Dark patches of skin on your face – mainly forehead and cheeks – is very common and called melasma. The area around your nipples and the skin on your inner thighs, genitals and neck might also darken. Melasma is caused by your body producing extra melanin, the tanning pigment, which protects your skin against ultraviolet (UV) light. Up to three quarters of mums-to-be are thought to experience this in pregnancy. It happens because of pregnancy hormones but your family history can play a role, too. Make sure to stay out of the sun and be rigid with protection (at least SPF30+) to avoid exacerbating it further.
Just when you thought the days of spots were behind you, they’re back…with a vengeance. In pregnancy, the raised levels of hormones can cause sebum production to go into overdrive. Excess sebum causes pores to become blocked, resulting in greasy skin and spots. You may find that it calms down after the first trimester then flares up again in the third trimester. It’s recommended that you cleanse twice daily with an antibacterial but gentle face wash and avoid the temptation to pick!
– The pregnancy “glow”
Finally, a perk! It turns out it’s not just a saying; there’s actually real merit to it. The changes in hormones and blood circulation can create a flattering pink flush. Your skin also retains more moisture during pregnancy, which plumps it up and smooths out any fine lines and wrinkles.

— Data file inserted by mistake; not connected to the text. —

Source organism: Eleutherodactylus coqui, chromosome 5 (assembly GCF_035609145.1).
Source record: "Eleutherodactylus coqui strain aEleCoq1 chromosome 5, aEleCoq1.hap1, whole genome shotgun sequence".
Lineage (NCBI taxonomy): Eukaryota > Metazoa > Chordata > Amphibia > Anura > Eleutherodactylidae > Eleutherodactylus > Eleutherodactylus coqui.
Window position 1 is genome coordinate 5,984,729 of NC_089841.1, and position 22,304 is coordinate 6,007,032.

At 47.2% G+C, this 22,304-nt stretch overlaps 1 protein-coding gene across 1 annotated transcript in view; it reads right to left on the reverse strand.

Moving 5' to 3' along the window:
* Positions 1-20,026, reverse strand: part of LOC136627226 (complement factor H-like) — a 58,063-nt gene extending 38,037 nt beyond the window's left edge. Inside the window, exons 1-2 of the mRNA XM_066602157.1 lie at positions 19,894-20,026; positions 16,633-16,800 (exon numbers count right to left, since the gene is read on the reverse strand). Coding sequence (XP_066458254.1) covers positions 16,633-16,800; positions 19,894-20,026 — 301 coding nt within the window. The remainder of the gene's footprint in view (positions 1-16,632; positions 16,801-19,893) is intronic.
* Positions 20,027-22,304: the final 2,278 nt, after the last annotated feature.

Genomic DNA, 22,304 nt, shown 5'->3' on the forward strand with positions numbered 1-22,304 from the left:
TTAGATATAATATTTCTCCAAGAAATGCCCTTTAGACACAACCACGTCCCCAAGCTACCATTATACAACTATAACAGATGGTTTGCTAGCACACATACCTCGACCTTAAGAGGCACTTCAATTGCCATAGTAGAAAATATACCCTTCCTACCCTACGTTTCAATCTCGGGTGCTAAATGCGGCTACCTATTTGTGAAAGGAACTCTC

Often a taboo topic but a conversation worth having – our lady bits change during pregnancy, obviously. These changes are in fact very normal and even having a C-Section doesn’t mean you’re immune.
You’ll most likely feel tender not just after but during pregnancy too. A huge amount of pressure is placed downtown making it swollen and achy, which can take time to subside.
– pH levels
Warning: you’re likely going to smell and taste different. That taste may be more “metallic or salty,” according to The Journal of Perinatal Education.
This is also due to hormones but remember while it may seem strong to you, your olfactory senses are heightened during pregnancy and your partner probably won’t notice a difference.
– Stabbing pains